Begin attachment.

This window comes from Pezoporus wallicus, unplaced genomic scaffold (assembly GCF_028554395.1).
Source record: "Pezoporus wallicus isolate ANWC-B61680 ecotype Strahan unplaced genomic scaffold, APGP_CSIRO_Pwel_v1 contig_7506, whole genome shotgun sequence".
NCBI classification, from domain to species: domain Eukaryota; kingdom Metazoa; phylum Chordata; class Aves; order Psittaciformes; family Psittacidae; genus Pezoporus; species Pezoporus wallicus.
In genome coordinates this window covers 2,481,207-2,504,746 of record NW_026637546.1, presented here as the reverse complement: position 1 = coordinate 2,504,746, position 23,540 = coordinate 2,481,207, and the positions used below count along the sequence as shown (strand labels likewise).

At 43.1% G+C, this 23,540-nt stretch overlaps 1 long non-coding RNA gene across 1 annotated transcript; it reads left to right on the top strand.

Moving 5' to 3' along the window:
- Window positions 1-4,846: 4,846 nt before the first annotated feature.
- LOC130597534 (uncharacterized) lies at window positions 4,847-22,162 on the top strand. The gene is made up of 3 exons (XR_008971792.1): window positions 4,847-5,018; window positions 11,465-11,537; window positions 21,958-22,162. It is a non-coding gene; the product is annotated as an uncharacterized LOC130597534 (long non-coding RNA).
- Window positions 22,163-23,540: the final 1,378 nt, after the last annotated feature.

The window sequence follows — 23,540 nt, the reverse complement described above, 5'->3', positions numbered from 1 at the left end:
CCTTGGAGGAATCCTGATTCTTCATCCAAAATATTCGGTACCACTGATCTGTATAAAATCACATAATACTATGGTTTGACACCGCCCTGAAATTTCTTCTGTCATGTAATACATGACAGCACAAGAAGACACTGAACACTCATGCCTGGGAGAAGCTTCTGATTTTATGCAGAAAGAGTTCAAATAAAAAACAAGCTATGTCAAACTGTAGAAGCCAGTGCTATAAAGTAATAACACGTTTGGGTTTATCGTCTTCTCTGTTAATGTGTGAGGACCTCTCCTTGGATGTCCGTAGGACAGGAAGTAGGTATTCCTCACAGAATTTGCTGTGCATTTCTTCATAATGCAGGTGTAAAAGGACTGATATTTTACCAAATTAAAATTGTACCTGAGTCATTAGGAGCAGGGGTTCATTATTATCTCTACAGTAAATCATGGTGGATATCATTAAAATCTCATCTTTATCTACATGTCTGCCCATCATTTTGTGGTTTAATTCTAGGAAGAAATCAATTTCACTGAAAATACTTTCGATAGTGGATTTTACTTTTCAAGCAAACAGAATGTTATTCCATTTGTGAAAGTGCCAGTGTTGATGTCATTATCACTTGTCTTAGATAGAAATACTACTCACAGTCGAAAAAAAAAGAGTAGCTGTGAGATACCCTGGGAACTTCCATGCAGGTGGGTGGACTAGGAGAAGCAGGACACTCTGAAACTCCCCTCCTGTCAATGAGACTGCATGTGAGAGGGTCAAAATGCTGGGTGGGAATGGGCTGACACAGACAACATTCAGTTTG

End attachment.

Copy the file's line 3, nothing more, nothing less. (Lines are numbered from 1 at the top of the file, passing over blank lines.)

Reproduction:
NCBI classification, from domain to species: domain Eukaryota; kingdom Metazoa; phylum Chordata; class Aves; order Psittaciformes; family Psittacidae; genus Pezoporus; species Pezoporus wallicus.